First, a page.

The Library of Congress said its computer systems are running normally again after being targeted for days in a “massive and sophisticated” cyberattack.
Starting Sunday morning, access to government services and websites including Congress.gov and the U.S. Copyright Office was disrupted as a result of what security professionals determined to be a major distributed denial-of-service, or DDoS attack, Bernard A. Barton Jr., chief information officer for Library of Congress, said in a blog post Wednesday.
The four-day long attack overloaded the Library’s networks with traffic, causing certain websites to go down and forcing some employees to go without email, Mr. Barton said.
Although increasingly routine and easy to wage, Mr. Barton said the DDoS attack launched against the Library of Congress was a “massive and sophisticated” assault done through the Domain Name System, or DNS — a directory that associates domain names with location on the internet, such as IP addresses.
By “employing multiple forms of attack, adapting and changing on the fly,” the attack temporarily disrupted access to many government databases as well as the National Library Service for the Blind and Physically Handicapped’s BARD, a program that hosts braille copies and audio recordings of Library material, Mr. Barton said.
The size of DDoS attacks have increased globally by an average of 73 percent since 2015, according to a report published earlier this week by Arbor Systems, a cybersecurity firm that analyzed internet data collected through a collaborative partnership of more than 330 service providers. Arbor’s systems have detected an average of 124,000 DDoS “events” per week, the report added, with DNS being the most prevalent protocol used as of last year.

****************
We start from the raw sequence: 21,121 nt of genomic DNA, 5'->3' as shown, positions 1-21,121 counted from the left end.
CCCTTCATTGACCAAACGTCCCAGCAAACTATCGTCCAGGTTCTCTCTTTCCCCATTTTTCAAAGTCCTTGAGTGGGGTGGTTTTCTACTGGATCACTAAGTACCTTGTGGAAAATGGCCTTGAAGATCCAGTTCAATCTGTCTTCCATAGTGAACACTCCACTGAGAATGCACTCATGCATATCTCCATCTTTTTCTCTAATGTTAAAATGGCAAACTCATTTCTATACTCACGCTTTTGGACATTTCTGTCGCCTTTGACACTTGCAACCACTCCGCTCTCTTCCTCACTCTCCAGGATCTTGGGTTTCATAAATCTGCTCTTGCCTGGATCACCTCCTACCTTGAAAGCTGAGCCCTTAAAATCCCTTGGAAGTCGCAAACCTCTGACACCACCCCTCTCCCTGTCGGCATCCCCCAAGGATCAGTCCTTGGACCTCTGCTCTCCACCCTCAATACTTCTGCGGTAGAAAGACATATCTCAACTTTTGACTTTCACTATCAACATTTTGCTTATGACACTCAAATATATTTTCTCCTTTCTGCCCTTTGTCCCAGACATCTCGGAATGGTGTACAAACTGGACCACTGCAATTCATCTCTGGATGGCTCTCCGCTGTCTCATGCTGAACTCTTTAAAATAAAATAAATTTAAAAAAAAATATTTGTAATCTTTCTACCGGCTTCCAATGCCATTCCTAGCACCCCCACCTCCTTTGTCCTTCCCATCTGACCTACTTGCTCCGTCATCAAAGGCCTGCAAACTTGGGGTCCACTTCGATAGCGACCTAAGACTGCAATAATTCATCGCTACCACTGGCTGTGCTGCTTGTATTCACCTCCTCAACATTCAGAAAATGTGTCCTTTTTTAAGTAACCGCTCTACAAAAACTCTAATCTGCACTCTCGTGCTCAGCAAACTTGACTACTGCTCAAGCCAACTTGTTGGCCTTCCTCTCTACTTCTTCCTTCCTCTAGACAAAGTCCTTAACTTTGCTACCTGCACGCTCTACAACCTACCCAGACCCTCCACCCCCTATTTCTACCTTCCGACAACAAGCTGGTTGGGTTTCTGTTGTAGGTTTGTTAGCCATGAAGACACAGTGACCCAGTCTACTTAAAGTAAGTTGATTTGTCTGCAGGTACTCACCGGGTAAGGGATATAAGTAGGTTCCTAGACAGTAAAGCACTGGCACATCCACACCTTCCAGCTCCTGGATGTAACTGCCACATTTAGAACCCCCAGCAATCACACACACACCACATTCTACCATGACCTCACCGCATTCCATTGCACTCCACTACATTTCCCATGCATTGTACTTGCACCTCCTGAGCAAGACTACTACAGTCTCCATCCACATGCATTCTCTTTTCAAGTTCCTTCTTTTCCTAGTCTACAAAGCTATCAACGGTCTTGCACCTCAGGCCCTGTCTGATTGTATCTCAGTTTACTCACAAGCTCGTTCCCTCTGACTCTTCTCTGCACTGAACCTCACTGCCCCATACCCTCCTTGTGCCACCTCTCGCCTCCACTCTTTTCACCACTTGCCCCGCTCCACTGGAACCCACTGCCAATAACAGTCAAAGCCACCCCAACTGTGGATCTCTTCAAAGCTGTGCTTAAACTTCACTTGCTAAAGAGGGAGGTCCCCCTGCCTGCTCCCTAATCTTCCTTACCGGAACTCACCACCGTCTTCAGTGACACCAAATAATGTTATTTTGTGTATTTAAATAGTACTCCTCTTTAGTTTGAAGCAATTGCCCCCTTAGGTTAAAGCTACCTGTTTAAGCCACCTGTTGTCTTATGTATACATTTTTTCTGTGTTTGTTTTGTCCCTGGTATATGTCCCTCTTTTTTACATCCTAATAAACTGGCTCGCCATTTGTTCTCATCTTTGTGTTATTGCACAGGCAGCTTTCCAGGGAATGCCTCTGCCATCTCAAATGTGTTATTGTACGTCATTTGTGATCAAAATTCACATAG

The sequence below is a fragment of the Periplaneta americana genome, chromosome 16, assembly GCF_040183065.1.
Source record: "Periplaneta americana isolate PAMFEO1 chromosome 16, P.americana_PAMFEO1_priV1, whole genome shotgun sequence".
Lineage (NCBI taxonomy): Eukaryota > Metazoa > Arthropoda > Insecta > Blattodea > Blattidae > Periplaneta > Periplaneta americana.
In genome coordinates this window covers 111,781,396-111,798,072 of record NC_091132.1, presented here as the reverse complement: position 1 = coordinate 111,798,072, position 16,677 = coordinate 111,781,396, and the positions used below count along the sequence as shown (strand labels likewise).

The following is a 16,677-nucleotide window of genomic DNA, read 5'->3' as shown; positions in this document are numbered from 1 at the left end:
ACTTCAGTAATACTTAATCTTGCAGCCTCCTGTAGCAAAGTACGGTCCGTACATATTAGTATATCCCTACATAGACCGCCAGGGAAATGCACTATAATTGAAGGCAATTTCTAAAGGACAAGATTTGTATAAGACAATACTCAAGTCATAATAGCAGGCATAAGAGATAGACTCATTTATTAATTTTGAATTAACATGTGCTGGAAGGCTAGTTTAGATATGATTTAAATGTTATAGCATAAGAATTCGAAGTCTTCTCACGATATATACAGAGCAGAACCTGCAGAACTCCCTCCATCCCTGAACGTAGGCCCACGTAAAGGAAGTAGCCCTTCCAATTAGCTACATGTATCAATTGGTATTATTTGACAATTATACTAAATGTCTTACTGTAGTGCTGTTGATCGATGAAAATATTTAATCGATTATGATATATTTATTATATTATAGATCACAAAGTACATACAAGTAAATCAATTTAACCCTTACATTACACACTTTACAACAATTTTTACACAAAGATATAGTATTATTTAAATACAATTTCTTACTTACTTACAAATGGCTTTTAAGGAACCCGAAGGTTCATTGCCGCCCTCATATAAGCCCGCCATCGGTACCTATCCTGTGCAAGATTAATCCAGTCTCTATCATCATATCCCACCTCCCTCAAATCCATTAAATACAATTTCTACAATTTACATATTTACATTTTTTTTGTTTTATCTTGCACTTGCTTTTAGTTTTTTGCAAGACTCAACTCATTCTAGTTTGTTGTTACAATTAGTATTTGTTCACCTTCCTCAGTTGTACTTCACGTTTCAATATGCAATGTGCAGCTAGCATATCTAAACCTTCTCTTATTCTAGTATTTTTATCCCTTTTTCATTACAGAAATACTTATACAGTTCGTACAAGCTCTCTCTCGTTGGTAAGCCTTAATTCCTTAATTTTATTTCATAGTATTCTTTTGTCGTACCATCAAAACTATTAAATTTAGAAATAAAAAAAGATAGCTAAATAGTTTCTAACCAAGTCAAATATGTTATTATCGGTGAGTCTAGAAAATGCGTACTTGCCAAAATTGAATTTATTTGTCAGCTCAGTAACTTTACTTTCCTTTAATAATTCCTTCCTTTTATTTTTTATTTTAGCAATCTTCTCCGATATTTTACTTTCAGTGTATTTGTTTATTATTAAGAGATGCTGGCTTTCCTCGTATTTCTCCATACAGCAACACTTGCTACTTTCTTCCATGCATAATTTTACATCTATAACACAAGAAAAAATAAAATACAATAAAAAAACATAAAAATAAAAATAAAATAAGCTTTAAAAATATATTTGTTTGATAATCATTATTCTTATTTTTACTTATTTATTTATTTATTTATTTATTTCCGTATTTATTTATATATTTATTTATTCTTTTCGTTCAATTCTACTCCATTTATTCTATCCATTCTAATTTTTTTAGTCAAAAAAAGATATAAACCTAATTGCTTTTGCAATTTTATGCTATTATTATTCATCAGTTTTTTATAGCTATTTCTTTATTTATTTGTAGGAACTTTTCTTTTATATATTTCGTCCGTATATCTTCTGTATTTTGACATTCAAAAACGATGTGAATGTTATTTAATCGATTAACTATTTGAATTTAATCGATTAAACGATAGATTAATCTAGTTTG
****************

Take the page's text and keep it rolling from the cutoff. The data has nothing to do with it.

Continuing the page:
“DoS attacks that leverage DNS as a transport is a common mechanism for flooding target sites with unwanted traffic for two reasons,” Tod Beardsley, a senior research manager for cybersecurity firm Rapid7, told FedScoop.
“DNS traffic is often passed through firewalls without traffic inspection, since timely responses to DNS are critical for many networked environments. [And] second, DNS nearly always uses User Datagram Protocol, or UDP, rather than Transmission Control Protocol, or TCP, and UDP-based protocols like DNS are connectionless. As a result of this design, it’s easier for attackers to forge data packets with many fake source addresses, making it difficult to filter good data over bad.”
The Library of Congress has turned over “key evidence” to authorities that will hopefully bring the perpetrators to justice, Mr. Barton said Wednesday.
“We’re satisfied that we’ve fended off the attack and fortified our system for now, but we’ll continue to be vigilant and employ state-of-the-art security systems to effectively respond to these type of incidents in the future. This is not the first time that a large agency or organization has been targeted with this kind of denial of service, and it certainly won’t be the last,” he wrote, adding that some “residual issues” may be arise down the road as a result of the cyberattack.
Library Director of Communications Gayle Osterberg declined to comment when asked Wednesday about the attack’s origins, The Hill reported.